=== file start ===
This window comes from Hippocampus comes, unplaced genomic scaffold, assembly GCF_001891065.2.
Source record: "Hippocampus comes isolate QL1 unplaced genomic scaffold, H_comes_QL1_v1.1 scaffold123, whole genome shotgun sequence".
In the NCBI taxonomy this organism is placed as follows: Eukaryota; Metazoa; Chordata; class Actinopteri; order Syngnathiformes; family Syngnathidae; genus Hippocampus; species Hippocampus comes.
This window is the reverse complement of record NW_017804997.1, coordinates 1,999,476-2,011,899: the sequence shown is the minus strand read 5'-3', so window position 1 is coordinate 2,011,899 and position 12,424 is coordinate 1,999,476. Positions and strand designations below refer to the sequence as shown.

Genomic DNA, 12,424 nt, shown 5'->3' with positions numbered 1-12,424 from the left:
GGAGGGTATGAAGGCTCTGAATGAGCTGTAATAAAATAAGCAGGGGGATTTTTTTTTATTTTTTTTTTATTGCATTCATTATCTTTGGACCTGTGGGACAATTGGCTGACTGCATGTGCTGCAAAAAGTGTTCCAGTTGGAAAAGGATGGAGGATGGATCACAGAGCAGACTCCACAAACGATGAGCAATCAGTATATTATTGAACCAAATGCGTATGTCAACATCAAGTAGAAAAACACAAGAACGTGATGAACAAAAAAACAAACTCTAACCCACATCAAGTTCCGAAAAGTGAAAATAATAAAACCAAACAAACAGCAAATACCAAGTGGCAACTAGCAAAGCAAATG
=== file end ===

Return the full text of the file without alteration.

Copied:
This window comes from Hippocampus comes, unplaced genomic scaffold, assembly GCF_001891065.2.
Source record: "Hippocampus comes isolate QL1 unplaced genomic scaffold, H_comes_QL1_v1.1 scaffold123, whole genome shotgun sequence".
In the NCBI taxonomy this organism is placed as follows: Eukaryota; Metazoa; Chordata; class Actinopteri; order Syngnathiformes; family Syngnathidae; genus Hippocampus; species Hippocampus comes.
This window is the reverse complement of record NW_017804997.1, coordinates 1,999,476-2,011,899: the sequence shown is the minus strand read 5'-3', so window position 1 is coordinate 2,011,899 and position 12,424 is coordinate 1,999,476. Positions and strand designations below refer to the sequence as shown.

Genomic DNA, 12,424 nt, shown 5'->3' with positions numbered 1-12,424 from the left:
GGAGGGTATGAAGGCTCTGAATGAGCTGTAATAAAATAAGCAGGGGGATTTTTTTTTATTTTTTTTTTATTGCATTCATTATCTTTGGACCTGTGGGACAATTGGCTGACTGCATGTGCTGCAAAAAGTGTTCCAGTTGGAAAAGGATGGAGGATGGATCACAGAGCAGACTCCACAAACGATGAGCAATCAGTATATTATTGAACCAAATGCGTATGTCAACATCAAGTAGAAAAACACAAGAACGTGATGAACAAAAAAACAAACTCTAACCCACATCAAGTTCCGAAAAGTGAAAATAATAAAACCAAACAAACAGCAAATACCAAGTGGCAACTAGCAAAGCAAATG